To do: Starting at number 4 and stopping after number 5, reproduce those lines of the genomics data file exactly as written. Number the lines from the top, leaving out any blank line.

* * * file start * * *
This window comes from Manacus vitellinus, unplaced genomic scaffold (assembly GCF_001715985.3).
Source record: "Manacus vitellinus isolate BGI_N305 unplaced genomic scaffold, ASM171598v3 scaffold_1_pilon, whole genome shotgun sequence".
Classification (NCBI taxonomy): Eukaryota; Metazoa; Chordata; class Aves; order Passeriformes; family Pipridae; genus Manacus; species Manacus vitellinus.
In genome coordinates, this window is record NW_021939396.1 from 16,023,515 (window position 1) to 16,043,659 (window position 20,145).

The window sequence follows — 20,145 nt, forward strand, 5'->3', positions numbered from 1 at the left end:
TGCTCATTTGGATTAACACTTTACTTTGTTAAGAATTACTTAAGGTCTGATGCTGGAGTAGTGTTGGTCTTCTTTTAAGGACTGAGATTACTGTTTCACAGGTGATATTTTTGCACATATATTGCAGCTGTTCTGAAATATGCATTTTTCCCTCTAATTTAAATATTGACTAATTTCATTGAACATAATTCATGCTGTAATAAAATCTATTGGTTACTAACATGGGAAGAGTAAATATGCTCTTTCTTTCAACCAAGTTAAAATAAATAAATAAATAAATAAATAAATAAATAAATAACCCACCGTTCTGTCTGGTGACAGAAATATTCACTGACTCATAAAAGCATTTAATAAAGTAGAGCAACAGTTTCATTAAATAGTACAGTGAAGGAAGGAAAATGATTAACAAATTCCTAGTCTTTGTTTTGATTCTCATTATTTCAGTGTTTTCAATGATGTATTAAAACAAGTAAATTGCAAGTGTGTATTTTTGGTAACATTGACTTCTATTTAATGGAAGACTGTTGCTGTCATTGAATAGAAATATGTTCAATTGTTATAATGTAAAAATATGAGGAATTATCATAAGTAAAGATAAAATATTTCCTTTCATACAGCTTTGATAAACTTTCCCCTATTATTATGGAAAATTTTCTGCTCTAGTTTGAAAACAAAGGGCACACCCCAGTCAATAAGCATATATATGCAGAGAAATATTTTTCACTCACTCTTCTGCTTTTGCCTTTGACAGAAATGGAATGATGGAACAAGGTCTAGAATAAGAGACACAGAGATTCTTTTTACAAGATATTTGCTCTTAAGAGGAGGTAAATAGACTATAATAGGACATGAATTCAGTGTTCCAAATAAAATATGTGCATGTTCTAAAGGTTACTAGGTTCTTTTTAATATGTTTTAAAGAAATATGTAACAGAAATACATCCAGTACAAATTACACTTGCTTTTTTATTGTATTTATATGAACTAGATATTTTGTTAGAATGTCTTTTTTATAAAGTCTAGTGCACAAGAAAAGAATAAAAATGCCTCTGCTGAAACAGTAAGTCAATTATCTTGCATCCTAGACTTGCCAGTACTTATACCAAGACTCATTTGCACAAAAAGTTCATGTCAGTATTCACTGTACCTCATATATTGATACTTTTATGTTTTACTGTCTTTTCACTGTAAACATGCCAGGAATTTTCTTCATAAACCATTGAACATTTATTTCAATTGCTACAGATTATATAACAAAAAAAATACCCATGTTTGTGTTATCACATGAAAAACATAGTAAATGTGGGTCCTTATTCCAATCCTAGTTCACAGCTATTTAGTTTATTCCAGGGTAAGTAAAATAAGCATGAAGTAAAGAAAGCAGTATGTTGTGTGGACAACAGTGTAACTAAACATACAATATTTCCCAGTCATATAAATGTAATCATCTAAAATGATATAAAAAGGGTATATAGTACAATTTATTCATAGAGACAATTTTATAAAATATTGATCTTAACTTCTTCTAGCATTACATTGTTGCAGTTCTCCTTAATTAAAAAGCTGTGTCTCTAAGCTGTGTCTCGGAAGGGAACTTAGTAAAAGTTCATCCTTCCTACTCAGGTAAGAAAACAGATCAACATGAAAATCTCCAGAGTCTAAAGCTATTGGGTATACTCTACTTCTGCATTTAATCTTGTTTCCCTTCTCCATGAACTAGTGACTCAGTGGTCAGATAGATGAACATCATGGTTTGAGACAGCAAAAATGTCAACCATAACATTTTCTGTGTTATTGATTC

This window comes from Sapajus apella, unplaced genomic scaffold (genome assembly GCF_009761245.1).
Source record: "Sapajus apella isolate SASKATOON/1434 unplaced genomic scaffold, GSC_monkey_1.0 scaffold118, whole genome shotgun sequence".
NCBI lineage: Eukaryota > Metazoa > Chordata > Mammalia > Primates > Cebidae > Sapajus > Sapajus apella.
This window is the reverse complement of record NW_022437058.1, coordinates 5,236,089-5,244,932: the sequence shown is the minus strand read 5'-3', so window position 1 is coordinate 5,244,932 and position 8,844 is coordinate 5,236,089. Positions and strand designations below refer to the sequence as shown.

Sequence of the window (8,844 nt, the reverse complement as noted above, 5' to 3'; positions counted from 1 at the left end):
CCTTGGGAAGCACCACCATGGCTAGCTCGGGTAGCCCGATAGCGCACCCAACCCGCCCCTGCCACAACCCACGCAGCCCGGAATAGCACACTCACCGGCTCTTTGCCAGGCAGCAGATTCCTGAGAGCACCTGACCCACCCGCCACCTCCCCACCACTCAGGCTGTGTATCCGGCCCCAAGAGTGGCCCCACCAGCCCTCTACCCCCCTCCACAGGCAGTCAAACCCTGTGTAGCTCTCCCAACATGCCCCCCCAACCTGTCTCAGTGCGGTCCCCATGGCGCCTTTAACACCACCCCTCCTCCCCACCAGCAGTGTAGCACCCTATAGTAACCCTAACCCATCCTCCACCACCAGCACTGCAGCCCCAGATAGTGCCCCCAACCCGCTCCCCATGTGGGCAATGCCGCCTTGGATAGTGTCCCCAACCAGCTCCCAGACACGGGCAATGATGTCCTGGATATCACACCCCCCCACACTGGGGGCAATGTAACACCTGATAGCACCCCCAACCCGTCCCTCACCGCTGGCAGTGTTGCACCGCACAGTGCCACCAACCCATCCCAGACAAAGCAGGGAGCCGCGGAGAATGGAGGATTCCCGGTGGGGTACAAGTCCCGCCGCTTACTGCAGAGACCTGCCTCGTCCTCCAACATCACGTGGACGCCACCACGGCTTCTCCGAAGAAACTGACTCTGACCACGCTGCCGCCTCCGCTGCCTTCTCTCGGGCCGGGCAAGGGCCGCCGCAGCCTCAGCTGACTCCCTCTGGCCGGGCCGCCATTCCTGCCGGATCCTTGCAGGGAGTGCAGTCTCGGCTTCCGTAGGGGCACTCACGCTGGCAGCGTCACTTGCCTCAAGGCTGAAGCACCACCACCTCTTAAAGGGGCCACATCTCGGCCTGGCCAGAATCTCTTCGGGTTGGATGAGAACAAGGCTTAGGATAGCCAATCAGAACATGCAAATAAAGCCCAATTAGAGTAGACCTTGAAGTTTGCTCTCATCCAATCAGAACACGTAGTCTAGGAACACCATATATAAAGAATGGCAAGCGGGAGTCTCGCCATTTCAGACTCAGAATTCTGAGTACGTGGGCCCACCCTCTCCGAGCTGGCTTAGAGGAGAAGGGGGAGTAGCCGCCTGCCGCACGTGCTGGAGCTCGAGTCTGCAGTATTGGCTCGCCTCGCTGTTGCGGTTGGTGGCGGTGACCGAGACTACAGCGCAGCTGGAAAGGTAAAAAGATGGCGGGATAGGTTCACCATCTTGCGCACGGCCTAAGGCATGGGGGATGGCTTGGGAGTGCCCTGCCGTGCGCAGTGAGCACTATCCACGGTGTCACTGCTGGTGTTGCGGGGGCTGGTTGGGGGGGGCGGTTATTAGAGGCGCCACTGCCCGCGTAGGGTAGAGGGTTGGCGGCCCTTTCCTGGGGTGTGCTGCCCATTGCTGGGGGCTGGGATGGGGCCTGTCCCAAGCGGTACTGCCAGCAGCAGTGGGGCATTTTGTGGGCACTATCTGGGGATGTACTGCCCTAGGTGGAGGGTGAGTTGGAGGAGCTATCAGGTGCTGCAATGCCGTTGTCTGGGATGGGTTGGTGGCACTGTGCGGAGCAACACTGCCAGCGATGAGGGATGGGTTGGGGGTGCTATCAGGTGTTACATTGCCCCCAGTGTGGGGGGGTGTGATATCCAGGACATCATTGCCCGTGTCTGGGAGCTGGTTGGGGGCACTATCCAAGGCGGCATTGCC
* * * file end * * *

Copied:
In genome coordinates, this window is record NW_021939396.1 from 16,023,515 (window position 1) to 16,043,659 (window position 20,145).

The window sequence follows — 20,145 nt, forward strand, 5'->3', positions numbered from 1 at the left end: